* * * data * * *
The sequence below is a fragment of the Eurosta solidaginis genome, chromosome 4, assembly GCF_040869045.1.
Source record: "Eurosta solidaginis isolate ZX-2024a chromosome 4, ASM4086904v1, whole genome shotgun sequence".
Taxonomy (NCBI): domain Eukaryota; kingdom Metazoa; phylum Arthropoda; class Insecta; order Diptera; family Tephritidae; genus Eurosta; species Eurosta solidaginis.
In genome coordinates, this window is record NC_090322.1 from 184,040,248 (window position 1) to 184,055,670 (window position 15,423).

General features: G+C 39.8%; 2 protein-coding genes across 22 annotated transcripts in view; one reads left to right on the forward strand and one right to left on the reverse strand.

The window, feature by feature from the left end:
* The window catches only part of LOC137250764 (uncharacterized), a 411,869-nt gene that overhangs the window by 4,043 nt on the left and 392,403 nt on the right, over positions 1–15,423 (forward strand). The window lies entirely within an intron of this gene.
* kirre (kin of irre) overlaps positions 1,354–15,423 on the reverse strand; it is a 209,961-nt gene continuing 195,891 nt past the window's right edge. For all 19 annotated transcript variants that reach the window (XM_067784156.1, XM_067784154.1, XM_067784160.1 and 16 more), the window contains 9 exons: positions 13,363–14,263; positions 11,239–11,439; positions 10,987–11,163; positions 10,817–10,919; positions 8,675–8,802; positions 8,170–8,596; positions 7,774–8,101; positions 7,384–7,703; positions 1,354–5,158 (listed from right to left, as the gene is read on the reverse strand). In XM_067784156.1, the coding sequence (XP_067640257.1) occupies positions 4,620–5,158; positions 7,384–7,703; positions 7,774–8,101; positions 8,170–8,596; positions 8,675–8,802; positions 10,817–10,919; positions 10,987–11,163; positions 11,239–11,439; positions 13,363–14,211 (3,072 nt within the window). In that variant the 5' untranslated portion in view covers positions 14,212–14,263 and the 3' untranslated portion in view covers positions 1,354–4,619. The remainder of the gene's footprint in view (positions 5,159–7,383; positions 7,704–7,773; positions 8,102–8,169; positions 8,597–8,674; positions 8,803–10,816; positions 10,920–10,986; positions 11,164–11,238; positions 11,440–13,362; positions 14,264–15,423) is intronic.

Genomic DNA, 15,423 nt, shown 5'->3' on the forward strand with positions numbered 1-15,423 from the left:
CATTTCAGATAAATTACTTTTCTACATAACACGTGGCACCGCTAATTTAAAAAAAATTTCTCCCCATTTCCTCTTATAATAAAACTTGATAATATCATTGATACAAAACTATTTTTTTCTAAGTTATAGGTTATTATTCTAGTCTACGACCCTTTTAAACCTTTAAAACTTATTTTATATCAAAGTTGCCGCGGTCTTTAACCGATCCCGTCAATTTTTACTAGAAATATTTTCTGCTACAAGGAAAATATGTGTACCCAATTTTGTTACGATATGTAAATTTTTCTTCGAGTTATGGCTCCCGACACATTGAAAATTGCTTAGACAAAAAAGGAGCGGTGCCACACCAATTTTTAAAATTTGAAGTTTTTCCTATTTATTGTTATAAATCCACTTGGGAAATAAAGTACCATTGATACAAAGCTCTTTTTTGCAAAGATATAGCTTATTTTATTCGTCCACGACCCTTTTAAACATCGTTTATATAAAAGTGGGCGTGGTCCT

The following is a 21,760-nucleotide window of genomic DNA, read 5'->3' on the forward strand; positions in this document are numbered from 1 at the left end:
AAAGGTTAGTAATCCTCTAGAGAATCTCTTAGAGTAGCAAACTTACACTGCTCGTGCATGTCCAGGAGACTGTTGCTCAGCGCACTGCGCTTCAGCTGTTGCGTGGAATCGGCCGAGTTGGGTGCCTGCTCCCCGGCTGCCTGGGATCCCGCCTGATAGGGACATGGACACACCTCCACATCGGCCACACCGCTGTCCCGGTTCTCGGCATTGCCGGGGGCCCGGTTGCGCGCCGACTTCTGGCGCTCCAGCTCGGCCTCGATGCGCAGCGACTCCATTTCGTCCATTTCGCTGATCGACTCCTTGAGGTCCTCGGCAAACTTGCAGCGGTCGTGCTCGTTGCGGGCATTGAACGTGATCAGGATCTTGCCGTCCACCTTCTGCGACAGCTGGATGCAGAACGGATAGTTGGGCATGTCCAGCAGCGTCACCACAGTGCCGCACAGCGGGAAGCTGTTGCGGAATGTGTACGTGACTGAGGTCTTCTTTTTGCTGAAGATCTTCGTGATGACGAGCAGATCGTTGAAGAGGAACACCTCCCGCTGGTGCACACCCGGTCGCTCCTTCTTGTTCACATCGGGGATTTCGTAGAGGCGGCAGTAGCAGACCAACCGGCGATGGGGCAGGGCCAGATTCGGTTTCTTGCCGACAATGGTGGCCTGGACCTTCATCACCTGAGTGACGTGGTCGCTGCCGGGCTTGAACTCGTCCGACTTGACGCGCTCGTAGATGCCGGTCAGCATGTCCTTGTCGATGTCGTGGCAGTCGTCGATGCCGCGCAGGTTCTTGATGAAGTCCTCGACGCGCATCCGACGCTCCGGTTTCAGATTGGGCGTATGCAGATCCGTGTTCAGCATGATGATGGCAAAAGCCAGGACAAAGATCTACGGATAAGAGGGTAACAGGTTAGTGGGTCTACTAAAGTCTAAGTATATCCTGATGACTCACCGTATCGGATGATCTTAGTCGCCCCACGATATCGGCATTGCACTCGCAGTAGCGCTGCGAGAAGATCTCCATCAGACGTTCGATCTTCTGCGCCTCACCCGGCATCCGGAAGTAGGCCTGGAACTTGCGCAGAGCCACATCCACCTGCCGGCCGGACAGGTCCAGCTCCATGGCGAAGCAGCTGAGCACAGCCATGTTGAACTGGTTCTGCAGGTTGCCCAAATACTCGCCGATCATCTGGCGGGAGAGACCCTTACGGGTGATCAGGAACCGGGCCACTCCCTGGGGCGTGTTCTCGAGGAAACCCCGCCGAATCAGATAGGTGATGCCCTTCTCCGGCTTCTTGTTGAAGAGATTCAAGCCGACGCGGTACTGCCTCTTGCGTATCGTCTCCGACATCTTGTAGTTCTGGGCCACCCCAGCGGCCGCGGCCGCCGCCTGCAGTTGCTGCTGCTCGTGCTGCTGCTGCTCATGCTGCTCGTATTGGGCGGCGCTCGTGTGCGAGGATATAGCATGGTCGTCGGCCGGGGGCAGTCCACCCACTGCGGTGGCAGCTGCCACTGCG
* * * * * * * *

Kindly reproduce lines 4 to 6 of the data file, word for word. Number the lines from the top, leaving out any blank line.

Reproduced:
In genome coordinates, this window is record NC_090322.1 from 184,040,248 (window position 1) to 184,055,670 (window position 15,423).

General features: G+C 39.8%; 2 protein-coding genes across 22 annotated transcripts in view; one reads left to right on the forward strand and one right to left on the reverse strand.

The window, feature by feature from the left end: